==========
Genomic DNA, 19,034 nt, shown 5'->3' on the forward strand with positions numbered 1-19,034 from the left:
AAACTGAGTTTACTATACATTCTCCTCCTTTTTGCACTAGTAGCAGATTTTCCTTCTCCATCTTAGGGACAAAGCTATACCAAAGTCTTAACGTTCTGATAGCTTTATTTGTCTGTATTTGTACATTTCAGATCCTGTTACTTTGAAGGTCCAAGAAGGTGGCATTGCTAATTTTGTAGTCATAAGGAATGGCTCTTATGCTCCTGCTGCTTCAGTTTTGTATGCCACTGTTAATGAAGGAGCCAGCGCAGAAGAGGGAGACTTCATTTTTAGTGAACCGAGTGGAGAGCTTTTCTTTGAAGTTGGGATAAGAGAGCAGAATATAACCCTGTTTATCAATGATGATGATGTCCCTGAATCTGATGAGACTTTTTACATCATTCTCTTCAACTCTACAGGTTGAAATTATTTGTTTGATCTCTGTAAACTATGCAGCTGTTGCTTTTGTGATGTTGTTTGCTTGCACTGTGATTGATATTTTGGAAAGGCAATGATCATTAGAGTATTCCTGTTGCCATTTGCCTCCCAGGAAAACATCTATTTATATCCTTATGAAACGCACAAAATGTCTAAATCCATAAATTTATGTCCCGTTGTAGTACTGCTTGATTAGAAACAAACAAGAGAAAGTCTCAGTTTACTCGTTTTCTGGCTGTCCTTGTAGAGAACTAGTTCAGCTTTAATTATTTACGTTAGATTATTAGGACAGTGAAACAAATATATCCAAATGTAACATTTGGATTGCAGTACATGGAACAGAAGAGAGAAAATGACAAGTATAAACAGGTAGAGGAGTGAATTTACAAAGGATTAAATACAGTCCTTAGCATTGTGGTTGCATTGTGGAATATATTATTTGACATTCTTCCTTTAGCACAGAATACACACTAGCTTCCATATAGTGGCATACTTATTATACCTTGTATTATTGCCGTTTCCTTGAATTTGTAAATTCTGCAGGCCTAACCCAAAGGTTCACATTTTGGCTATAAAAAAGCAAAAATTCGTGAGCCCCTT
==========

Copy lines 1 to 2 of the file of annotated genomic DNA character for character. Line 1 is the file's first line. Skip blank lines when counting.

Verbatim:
Genomic DNA, 19,034 nt, shown 5'->3' on the forward strand with positions numbered 1-19,034 from the left:
AAACTGAGTTTACTATACATTCTCCTCCTTTTTGCACTAGTAGCAGATTTTCCTTCTCCATCTTAGGGACAAAGCTATACCAAAGTCTTAACGTTCTGATAGCTTTATTTGTCTGTATTTGTACATTTCAGATCCTGTTACTTTGAAGGTCCAAGAAGGTGGCATTGCTAATTTTGTAGTCATAAGGAATGGCTCTTATGCTCCTGCTGCTTCAGTTTTGTATGCCACTGTTAATGAAGGAGCCAGCGCAGAAGAGGGAGACTTCATTTTTAGTGAACCGAGTGGAGAGCTTTTCTTTGAAGTTGGGATAAGAGAGCAGAATATAACCCTGTTTATCAATGATGATGATGTCCCTGAATCTGATGAGACTTTTTACATCATTCTCTTCAACTCTACAGGTTGAAATTATTTGTTTGATCTCTGTAAACTATGCAGCTGTTGCTTTTGTGATGTTGTTTGCTTGCACTGTGATTGATATTTTGGAAAGGCAATGATCATTAGAGTATTCCTGTTGCCATTTGCCTCCCAGGAAAACATCTATTTATATCCTTATGAAACGCACAAAATGTCTAAATCCATAAATTTATGTCCCGTTGTAGTACTGCTTGATTAGAAACAAACAAGAGAAAGTCTCAGTTTACTCGTTTTCTGGCTGTCCTTGTAGAGAACTAGTTCAGCTTTAATTATTTACGTTAGATTATTAGGACAGTGAAACAAATATATCCAAATGTAACATTTGGATTGCAGTACATGGAACAGAAGAGAGAAAATGACAAGTATAAACAGGTAGAGGAGTGAATTTACAAAGGATTAAATACAGTCCTTAGCATTGTGGTTGCATTGTGGAATATATTATTTGACATTCTTCCTTTAGCACAGAATACACACTAGCTTCCATATAGTGGCATACTTATTATACCTTGTATTATTGCCGTTTCCTTGAATTTGTAAATTCTGCAGGCCTAACCCAAAGGTTCACATTTTGGCTATAAAAAAGCAAAAATTCGTGAGCCCCTT